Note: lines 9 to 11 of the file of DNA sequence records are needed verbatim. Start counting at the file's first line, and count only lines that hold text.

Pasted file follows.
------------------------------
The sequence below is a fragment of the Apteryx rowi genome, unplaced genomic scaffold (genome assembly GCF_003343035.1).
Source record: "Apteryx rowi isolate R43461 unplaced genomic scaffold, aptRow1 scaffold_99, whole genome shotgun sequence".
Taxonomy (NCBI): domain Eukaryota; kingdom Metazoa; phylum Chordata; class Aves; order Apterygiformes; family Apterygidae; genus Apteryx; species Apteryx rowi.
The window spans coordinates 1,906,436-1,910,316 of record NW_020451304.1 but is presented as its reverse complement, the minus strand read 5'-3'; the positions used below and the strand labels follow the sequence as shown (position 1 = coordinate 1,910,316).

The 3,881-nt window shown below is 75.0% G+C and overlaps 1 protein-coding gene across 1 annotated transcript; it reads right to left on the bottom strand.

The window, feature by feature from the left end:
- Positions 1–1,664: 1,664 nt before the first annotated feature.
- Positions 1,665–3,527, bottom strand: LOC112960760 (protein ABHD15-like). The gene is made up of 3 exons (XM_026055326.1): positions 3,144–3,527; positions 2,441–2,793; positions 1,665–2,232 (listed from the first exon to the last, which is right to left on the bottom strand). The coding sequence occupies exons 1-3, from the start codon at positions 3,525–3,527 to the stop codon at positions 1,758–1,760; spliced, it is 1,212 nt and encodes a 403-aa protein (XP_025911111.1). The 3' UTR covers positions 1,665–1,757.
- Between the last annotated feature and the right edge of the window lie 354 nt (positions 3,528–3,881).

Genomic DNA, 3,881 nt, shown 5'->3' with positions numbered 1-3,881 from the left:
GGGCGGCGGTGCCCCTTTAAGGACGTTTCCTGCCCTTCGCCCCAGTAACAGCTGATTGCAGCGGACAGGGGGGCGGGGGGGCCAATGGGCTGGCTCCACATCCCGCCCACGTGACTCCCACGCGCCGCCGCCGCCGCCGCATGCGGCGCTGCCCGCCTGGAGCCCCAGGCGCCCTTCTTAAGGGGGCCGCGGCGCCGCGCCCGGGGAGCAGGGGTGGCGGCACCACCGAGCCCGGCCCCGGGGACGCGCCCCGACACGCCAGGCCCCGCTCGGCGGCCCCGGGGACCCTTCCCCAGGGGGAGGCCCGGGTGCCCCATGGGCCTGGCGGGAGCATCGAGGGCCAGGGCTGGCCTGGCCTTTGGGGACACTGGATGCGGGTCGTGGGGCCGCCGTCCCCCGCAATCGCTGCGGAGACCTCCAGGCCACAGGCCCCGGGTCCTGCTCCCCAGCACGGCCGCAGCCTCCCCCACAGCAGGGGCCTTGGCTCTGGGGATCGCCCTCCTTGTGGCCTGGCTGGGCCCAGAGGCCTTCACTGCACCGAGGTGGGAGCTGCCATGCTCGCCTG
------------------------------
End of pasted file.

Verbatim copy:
- Between the last annotated feature and the right edge of the window lie 354 nt (positions 3,528–3,881).

Genomic DNA, 3,881 nt, shown 5'->3' with positions numbered 1-3,881 from the left:
GGGCGGCGGTGCCCCTTTAAGGACGTTTCCTGCCCTTCGCCCCAGTAACAGCTGATTGCAGCGGACAGGGGGGCGGGGGGGCCAATGGGCTGGCTCCACATCCCGCCCACGTGACTCCCACGCGCCGCCGCCGCCGCCGCATGCGGCGCTGCCCGCCTGGAGCCCCAGGCGCCCTTCTTAAGGGGGCCGCGGCGCCGCGCCCGGGGAGCAGGGGTGGCGGCACCACCGAGCCCGGCCCCGGGGACGCGCCCCGACACGCCAGGCCCCGCTCGGCGGCCCCGGGGACCCTTCCCCAGGGGGAGGCCCGGGTGCCCCATGGGCCTGGCGGGAGCATCGAGGGCCAGGGCTGGCCTGGCCTTTGGGGACACTGGATGCGGGTCGTGGGGCCGCCGTCCCCCGCAATCGCTGCGGAGACCTCCAGGCCACAGGCCCCGGGTCCTGCTCCCCAGCACGGCCGCAGCCTCCCCCACAGCAGGGGCCTTGGCTCTGGGGATCGCCCTCCTTGTGGCCTGGCTGGGCCCAGAGGCCTTCACTGCACCGAGGTGGGAGCTGCCATGCTCGCCTG